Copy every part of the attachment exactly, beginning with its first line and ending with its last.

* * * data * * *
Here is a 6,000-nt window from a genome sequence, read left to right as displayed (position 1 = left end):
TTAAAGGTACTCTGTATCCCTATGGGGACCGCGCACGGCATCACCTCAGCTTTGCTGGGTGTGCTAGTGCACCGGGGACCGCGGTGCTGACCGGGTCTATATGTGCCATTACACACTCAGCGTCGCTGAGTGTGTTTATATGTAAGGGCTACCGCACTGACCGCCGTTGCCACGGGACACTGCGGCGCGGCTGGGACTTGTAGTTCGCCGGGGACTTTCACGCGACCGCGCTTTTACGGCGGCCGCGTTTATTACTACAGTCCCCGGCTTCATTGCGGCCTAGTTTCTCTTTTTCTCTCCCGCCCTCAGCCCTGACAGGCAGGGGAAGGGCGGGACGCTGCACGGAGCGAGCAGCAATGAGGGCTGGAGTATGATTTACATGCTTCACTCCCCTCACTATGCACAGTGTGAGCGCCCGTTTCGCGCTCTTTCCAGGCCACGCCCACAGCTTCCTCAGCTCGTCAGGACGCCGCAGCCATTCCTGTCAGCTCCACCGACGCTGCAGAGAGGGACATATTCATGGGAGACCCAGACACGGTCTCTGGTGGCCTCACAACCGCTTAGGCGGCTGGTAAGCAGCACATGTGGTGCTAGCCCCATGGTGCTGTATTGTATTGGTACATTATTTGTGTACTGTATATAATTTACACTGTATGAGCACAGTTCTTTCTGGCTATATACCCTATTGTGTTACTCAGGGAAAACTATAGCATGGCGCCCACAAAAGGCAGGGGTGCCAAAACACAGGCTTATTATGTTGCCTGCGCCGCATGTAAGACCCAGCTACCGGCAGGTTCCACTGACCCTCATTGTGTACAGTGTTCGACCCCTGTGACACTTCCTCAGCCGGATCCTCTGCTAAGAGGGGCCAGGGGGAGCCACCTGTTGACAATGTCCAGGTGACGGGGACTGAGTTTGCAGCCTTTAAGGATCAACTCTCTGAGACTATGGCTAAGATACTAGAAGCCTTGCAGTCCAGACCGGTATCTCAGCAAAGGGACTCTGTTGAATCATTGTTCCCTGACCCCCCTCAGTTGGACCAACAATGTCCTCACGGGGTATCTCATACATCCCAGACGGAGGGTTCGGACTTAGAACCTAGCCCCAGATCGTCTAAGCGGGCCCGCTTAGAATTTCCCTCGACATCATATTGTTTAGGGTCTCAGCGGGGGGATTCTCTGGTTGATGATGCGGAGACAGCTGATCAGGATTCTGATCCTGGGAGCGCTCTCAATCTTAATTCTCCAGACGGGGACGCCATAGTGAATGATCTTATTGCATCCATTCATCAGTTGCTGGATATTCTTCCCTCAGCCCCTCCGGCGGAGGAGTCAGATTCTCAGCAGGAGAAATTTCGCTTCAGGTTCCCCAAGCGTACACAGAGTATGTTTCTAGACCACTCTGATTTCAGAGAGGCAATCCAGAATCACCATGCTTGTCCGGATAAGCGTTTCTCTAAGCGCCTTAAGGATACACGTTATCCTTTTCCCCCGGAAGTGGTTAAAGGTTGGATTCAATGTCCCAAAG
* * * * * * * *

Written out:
Here is a 6,000-nt window from a genome sequence, read left to right as displayed (position 1 = left end):
TTAAAGGTACTCTGTATCCCTATGGGGACCGCGCACGGCATCACCTCAGCTTTGCTGGGTGTGCTAGTGCACCGGGGACCGCGGTGCTGACCGGGTCTATATGTGCCATTACACACTCAGCGTCGCTGAGTGTGTTTATATGTAAGGGCTACCGCACTGACCGCCGTTGCCACGGGACACTGCGGCGCGGCTGGGACTTGTAGTTCGCCGGGGACTTTCACGCGACCGCGCTTTTACGGCGGCCGCGTTTATTACTACAGTCCCCGGCTTCATTGCGGCCTAGTTTCTCTTTTTCTCTCCCGCCCTCAGCCCTGACAGGCAGGGGAAGGGCGGGACGCTGCACGGAGCGAGCAGCAATGAGGGCTGGAGTATGATTTACATGCTTCACTCCCCTCACTATGCACAGTGTGAGCGCCCGTTTCGCGCTCTTTCCAGGCCACGCCCACAGCTTCCTCAGCTCGTCAGGACGCCGCAGCCATTCCTGTCAGCTCCACCGACGCTGCAGAGAGGGACATATTCATGGGAGACCCAGACACGGTCTCTGGTGGCCTCACAACCGCTTAGGCGGCTGGTAAGCAGCACATGTGGTGCTAGCCCCATGGTGCTGTATTGTATTGGTACATTATTTGTGTACTGTATATAATTTACACTGTATGAGCACAGTTCTTTCTGGCTATATACCCTATTGTGTTACTCAGGGAAAACTATAGCATGGCGCCCACAAAAGGCAGGGGTGCCAAAACACAGGCTTATTATGTTGCCTGCGCCGCATGTAAGACCCAGCTACCGGCAGGTTCCACTGACCCTCATTGTGTACAGTGTTCGACCCCTGTGACACTTCCTCAGCCGGATCCTCTGCTAAGAGGGGCCAGGGGGAGCCACCTGTTGACAATGTCCAGGTGACGGGGACTGAGTTTGCAGCCTTTAAGGATCAACTCTCTGAGACTATGGCTAAGATACTAGAAGCCTTGCAGTCCAGACCGGTATCTCAGCAAAGGGACTCTGTTGAATCATTGTTCCCTGACCCCCCTCAGTTGGACCAACAATGTCCTCACGGGGTATCTCATACATCCCAGACGGAGGGTTCGGACTTAGAACCTAGCCCCAGATCGTCTAAGCGGGCCCGCTTAGAATTTCCCTCGACATCATATTGTTTAGGGTCTCAGCGGGGGGATTCTCTGGTTGATGATGCGGAGACAGCTGATCAGGATTCTGATCCTGGGAGCGCTCTCAATCTTAATTCTCCAGACGGGGACGCCATAGTGAATGATCTTATTGCATCCATTCATCAGTTGCTGGATATTCTTCCCTCAGCCCCTCCGGCGGAGGAGTCAGATTCTCAGCAGGAGAAATTTCGCTTCAGGTTCCCCAAGCGTACACAGAGTATGTTTCTAGACCACTCTGATTTCAGAGAGGCAATCCAGAATCACCATGCTTGTCCGGATAAGCGTTTCTCTAAGCGCCTTAAGGATACACGTTATCCTTTTCCCCCGGAAGTGGTTAAAGGTTGGATTCAATGTCCCAAAG